Top 5 Darkest Episodes of Avatar The Last Airbender

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Welcome, fellow readers. We at Toy-TMA cordially invite you all to Too-Much-Avatar Week. In preparation for the official premiere of Nick’s new Avatar series, The Legend of Korra, coming this Saturday morning, we will be posting new Avatar articles every day this week. Later, I will be sharing my Favorite episodes of all time. Also to look forward to, an early review of the latest Avatar comic The Promise Part 2, bookmarked for release this June.

Today, I begin Too Much Avatar Week with quite the peculiar list. One thing I have yet to get across in all my fanboy rants about the series thus far, is WHY I believe Avatar stands out over anything else that the big three child centered TV Networks combined (Nickelodeon, Disney Channel, and Cartoon Network) have created in over a decade. Apart from being one of the first successful animated series made in the west with a strong east influenced art style, the show itself pushed the boundaries of its Y7 TV rating and was able to pull off rare moments of drama and suspense that, before this show, would have seemed unprecedented for a young audience. Moments that make you think, “Wait, Nickelodeon let this slide?”

So to congratulate Avatar for taking risks and giving their young audience something more serious and mature to watch for a change, here are some specific episodes responsible for making it happen. My Top 5 Darkest Episodes of Avatar The Last Airbender.

Book 1 Chapter 13 The Blue Spirit

Blue Spirit
This guy scared the insert-witty-phrase-about-image out of me.

 

I’m one of those guys that started watching Avatar since the beginning during its premiere in 2005. Early on in the show’s run, while I enjoyed it for its good mix of fights and slapstick wrapped in some very pretty animation, I didn’t really think of it much more than just another harmless action series in the vein of Teen Titans or Kim Possible. Sure there was a very good buildup with a sense of urgency and distress in the world with the warring nations and whatnot, but the show itself never really went anywhere all too dangerous or threatening for the first several episodes.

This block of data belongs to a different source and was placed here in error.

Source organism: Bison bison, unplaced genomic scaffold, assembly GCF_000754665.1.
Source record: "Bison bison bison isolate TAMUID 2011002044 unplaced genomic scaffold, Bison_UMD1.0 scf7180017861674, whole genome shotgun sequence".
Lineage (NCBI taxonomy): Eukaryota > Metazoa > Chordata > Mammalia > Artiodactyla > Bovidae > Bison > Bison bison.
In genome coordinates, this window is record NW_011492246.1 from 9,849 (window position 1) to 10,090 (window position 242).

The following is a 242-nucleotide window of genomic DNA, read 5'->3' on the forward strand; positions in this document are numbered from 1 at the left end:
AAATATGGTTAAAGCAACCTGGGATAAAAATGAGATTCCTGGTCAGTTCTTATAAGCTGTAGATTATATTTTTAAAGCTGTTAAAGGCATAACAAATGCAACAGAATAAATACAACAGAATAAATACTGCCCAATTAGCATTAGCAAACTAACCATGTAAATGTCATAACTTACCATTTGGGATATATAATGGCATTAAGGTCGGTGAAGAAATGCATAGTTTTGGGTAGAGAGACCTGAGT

The 13th episode of the first season was the first point of Avatar where I truly felt the stakes were raised. Let’s recap what happens:

  • The show’s central antagonist, Zhao, get’s promoted to Admiral.
  • He recruits a group of legendary archers in his hunt for the Avatar.
  • They track down Aang and capture him while he’s too busy searching for a cure for his friends to properly defend himself.
  • Oh that’s right, Aang’s only two available companions, therefore the only people who would theoretically know he’s in trouble and attempt to rescue him, are both out of commission due to nasty fevers they caught in a storm from the previous episode.

So like that, the world’s one and only hope for peace is officially captured and the Fire Nation has secured their victory.

“This is the year Sozen’s Comet returns to grant us it’s power! This is the year the Fire Nation breaks through the walls of Ba-Sing-Se, and burns the city to the ground!”

The only reason the Avatar, and henceforth the world, is saved this episode, is because a certain banished prince had the gall to go against everything he’s ever believed in order to break him out. Zuko, for the entire show at this point, has been obsessed with one thing and one thing only: restoring his honor and fulfilling his destiny as Prince of the Fire Nation. So for him to commit just about the most dishonorable act imaginable, betraying his entire country, was just unprecedented. What’s sad is that it wasn’t like Zuko wanted to do this because he had a change of heart or was truly concerned about the world. No, he does it because he’s literally given no other option. It was either this, or bend down, roll over, accept his failure, and live the rest of his life as an outcast, never to come home again. That sucks.

Book 2 Chapter 11 The Desert

The Desert
Despite the beautiful imagery, this was agonizing.

 

In the opinion of not only myself but a large portion of fans, Avatar truly hit its stride and was at its absolute best in its second season. The plot thickened, the enemies were more threatening, and the Gaang started to move along their journey at a brisk pace with almost every episode building off the last. At the apex of the entire series, the Gaang discovered a library where they found out about a solar eclipse that could be their one and only window of opportunity to invade the Fire Nation at their weakest.